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SpaceWeather.com -- News and information about meteor showers, solar flares, auroras, and near-Earth asteroids
 
Solar wind
speed: 355.1 km/sec
density: 4.6 protons/cm3
explanation | more data
Updated: Today at 2215 UT
X-ray Solar Flares
6-hr max: C3
2036 UT Mar16
24-hr: C3
2036 UT Mar16
explanation | more data
Updated: Today at: 2300 UT
Daily Sun: 16 Mar 11
A new sunspot is emerging at the circled location. Credit: SDO/HMI
Sunspot number: 47
What is the sunspot number?
Updated 15 Mar 2011

Spotless Days
Current Stretch: 0 days
2011 total: 1 day (1%)
2010 total: 51 days (14%)
2009 total: 260 days (71%)
Since 2004: 820 days
Typical Solar Min: 486 days

Updated 15 Mar 2011


The Radio Sun
10.7 cm flux: 102 sfu
explanation | more data
Updated 15 Mar 2011

Current Auroral Oval:
Switch to: Europe, USA, New Zealand, Antarctica
Credit: NOAA/POES
Planetary K-index
Now: Kp= 0 quiet
24-hr max: Kp= 0
quiet
explanation | more data
Interplanetary Mag. Field
Btotal: 6.0 nT
Bz: 4.5 nT north
explanation | more data
Updated: Today at 2215 UT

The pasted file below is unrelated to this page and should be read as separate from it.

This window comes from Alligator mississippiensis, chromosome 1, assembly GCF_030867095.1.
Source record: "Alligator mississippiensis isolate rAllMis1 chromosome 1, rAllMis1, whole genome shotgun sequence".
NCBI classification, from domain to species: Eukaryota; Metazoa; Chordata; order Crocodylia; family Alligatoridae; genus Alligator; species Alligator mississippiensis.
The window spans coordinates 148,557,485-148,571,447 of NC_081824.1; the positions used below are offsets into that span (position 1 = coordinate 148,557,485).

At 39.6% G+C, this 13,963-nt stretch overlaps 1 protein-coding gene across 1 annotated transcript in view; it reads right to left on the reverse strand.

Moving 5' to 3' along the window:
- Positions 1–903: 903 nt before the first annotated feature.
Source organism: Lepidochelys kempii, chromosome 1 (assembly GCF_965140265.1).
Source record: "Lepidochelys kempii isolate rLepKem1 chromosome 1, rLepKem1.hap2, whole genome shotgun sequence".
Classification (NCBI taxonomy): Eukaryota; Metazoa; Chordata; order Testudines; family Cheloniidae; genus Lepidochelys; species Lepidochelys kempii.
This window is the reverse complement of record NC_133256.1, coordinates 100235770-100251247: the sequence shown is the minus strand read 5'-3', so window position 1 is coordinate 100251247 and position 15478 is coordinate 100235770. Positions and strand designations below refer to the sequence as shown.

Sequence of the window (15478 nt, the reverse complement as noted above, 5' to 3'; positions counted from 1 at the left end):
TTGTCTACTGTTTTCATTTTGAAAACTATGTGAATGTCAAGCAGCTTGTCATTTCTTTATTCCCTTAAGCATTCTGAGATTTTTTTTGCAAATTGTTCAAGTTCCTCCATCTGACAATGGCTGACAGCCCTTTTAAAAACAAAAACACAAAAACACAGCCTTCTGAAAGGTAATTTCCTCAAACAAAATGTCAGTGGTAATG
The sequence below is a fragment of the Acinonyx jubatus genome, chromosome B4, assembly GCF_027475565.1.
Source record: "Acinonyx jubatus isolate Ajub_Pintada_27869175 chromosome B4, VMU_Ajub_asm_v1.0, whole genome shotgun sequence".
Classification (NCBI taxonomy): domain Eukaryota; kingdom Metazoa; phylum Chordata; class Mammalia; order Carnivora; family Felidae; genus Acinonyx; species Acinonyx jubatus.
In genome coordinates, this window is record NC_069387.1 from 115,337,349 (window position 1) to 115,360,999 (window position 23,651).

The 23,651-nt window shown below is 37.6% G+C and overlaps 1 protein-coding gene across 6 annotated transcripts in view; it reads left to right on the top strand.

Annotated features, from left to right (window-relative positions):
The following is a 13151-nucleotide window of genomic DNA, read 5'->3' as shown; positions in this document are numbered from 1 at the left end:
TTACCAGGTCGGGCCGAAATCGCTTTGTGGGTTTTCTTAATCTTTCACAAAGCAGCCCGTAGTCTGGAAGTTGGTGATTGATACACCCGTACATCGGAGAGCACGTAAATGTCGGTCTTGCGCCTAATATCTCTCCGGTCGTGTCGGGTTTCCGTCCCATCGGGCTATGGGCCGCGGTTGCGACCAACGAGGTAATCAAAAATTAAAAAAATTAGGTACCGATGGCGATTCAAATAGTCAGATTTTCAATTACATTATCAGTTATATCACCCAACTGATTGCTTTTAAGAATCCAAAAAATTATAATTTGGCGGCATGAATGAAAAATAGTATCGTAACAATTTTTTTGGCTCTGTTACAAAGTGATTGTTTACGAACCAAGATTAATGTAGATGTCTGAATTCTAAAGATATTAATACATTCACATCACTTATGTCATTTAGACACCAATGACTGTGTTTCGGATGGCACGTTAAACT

Coronal Holes: 16 Mar 11
There are no large coronal holes on the Earth-side of the sun. Credit: SDO/AIA.
SPACE WEATHER
NOAA Forecasts
Updated at: 2011 Mar 16 2200 UTC
FLARE
0-24 hr
24-48 hr
CLASS M
25 %
05 %
CLASS X
01 %
01 %
Geomagnetic Storms:
Probabilities for significant disturbances in Earth's magnetic field are given for three activity levels: active, minor storm, severe storm
Updated at: 2011 Mar 16 2200 UTC
Mid-latitudes
0-24 hr
24-48 hr
ACTIVE
10 %
10 %
MINOR
01 %
01 %
SEVERE
01 %
01 %
High latitudes
0-24 hr
24-48 hr
ACTIVE
15 %
15 %
MINOR
01 %
01 %
SEVERE
01 %
01 %
 
Wednesday, Mar. 16, 2011
What's up in space
 

Metallic photos of the sun by renowned photographer Greg Piepol bring together the best of art and science. Buy one or a whole set. They make a stellar gift.

 
Metallic pictures of the Sun

GROWING QUIET: The sun is quieting down as the last of the recent big sunspots, AR1169, rotates off the western limb. NOAA forecasters estimate a slight 1% chance of X-flares during the next 24 hours.

EQUINOX SOLAR ECLIPSE: It must be spring. This is the time of year when the sun, Earth, and NASA's Solar Dynamics Observatory in geosynchronous orbit can line up for spectacular sun-Earth eclipses. Only around equinoxes does this phenomenon occur. SDO took this picture of the sun partially blocked by our own planet on March 13th:

Every day from now until April 2, 2011, there will be a short break in the data flow as the Earth moves between SDO and the sun. The length of an eclipse can be as long as 72 minutes and they happen at about midnight at the SDO ground station in Las Cruces, NM (0700 UT). Never before has missing data looked so good.

PLANETS OF THE CARRIBEAN: If you haven't looked at the sunset this week, look! Jupiter and Mercury are beaming side-by-side through the evening twilight. Last night in Puerto Rico, amateur astronomer Eddie Irizarry took a picture which he calls Planets of the Caribbean: